GOP’s Investment in Ground Game a Page from Democrats’ Playbook

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Ken Buck and Jane Norton campaign prior to the Republican primary in Colorado in 2010. (credit: CBS)

Ken Buck and Jane Norton campaign prior to the Republican primary in Colorado in 2010. (credit: CBS)

Dominic Dezzutti By Dominic Dezzutti
CBSDenver.com Blogger
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You can call the Republican Party a lot of things, both positive and negative. But a word you must now add to the list is “good readers”.

With the announcement from the Republican National Committee this week that 14 staffers have been hired in Colorado and a dozen offices will be opened across the Centennial State, it is clear that the GOP has been reading the playbook that the Democrats have used to pummel Republicans for the last decade.

While Democrats have run many strong candidates, other marginal candidates have been elected through the use of an extremely effective ground game.

Elections are won with a good combination of quality candidates, strong funding, sound campaign strategy and an effective ground game. Missing one of those can be overcome, but not often.

Republicans have been beaten on many of those points in statewide races in Colorado recently, but the margin has been the widest when it comes to the ground game.

What is a “ground game” for a political party, you ask?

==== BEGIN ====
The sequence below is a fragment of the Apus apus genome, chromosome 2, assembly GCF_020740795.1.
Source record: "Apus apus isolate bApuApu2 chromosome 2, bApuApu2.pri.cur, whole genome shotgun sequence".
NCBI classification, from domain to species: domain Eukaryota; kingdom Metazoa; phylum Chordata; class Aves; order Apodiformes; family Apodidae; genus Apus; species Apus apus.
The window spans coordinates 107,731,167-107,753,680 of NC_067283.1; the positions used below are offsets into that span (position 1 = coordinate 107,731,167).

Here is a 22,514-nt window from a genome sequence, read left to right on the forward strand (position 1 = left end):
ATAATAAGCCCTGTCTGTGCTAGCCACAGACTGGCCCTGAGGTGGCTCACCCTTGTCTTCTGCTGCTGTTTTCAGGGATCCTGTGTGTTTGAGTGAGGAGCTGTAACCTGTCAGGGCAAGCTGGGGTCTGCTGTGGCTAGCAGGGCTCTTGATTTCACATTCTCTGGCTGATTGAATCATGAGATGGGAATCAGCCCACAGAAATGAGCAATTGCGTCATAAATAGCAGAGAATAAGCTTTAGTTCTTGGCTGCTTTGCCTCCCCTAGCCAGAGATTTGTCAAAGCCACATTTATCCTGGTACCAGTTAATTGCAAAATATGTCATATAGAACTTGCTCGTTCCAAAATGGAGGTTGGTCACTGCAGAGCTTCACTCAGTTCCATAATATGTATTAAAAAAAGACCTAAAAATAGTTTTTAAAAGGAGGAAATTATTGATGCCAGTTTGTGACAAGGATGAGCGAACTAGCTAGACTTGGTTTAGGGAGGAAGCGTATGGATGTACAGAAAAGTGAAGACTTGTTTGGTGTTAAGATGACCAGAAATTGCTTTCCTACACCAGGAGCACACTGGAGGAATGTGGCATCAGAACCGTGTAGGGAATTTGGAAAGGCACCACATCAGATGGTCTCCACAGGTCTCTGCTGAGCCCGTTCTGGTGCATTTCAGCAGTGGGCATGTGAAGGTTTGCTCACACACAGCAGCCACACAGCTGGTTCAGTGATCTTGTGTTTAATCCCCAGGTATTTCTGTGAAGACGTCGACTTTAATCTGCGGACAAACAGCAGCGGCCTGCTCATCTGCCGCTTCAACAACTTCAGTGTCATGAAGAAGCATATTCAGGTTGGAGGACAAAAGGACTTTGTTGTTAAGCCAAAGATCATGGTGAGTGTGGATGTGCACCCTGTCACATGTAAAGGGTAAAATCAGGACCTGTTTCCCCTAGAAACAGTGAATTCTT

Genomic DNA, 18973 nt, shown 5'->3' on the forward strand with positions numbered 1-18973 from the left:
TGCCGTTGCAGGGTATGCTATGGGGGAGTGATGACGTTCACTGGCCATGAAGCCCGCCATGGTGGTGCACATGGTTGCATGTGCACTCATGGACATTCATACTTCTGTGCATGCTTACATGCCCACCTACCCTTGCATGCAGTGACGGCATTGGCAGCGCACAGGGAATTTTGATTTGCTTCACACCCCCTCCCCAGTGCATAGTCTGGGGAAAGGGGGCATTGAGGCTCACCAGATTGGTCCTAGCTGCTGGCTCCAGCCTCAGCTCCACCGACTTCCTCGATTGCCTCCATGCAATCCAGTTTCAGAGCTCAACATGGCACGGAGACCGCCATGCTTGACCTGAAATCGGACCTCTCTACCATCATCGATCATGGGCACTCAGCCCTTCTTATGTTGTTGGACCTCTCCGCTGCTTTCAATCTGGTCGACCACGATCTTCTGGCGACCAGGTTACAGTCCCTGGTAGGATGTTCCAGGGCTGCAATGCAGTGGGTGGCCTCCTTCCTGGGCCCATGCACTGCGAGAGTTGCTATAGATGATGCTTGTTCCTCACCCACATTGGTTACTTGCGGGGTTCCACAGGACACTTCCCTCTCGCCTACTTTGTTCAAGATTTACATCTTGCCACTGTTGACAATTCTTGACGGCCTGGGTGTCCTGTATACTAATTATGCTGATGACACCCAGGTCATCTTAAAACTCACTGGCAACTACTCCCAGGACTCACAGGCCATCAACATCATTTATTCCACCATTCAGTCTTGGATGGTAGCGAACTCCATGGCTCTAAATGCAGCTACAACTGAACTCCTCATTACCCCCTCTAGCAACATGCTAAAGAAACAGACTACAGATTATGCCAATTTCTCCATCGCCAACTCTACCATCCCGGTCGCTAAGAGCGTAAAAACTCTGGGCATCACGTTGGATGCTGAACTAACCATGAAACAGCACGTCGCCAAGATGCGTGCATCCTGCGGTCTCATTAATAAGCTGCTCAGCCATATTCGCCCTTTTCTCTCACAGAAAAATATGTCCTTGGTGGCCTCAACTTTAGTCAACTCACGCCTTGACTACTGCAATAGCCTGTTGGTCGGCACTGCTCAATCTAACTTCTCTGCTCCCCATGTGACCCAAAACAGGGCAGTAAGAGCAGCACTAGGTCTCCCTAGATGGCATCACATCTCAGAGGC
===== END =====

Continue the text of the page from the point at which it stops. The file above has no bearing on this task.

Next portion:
A ground game consists of the volunteers and staffers that work for the party door to door and within the community. A good ground game will help to get out the vote and make personal connections with voters, especially the voters that may be hard to reach through conventional methods.

A good ground game is also the most reliable source of important intelligence that can improve campaign strategy. If a good set of volunteers canvas a neighborhood effectively, they can report what issues independent voters are responding to and what issues are turning them off. That information can be transformed into mailings and targeted advertising that can turn the tide in a tight race and turn a tight race into a landslide.

The concept is not rocket science, but high tech certainly plays a role. Volunteers armed with tablets can use the most up to date voter rolls and send in information as quickly as they can collect it.

Opening a dozen offices and hiring 14 additional staffers doesn’t necessarily mean that the GOP will suddenly adopt a ground game strategy that pushes the technological envelope. But what it does mean is that the Republican Party is getting serious about winning in Colorado and is more than happy to use a Democratic strategy to pull it off.

There is just less than eight months until Election Day and a lot of things can happen between now and then. But we know one thing for sure, the Republican Party wants to win and they are willing to read just about any book to make it happen, even ones written by Democrats.

Dominic Dezzutti’s Latest Blog Entries

About The Blogger

- Dominic Dezzutti, producer of the Colorado Decides debate series, a co-production of CBS4 and Colorado Public Television, looks at the local and national political scene in his CBSDenver.com blog. Read new entries here usually every Monday, Wednesday and Friday. Dezzutti writes about federal, state and local matters and how our elected leaders are handling the issues important to Colorado. Dezzutti is also the host and producer of the Emmy award winning Colorado Inside Out on Colorado Public Television.

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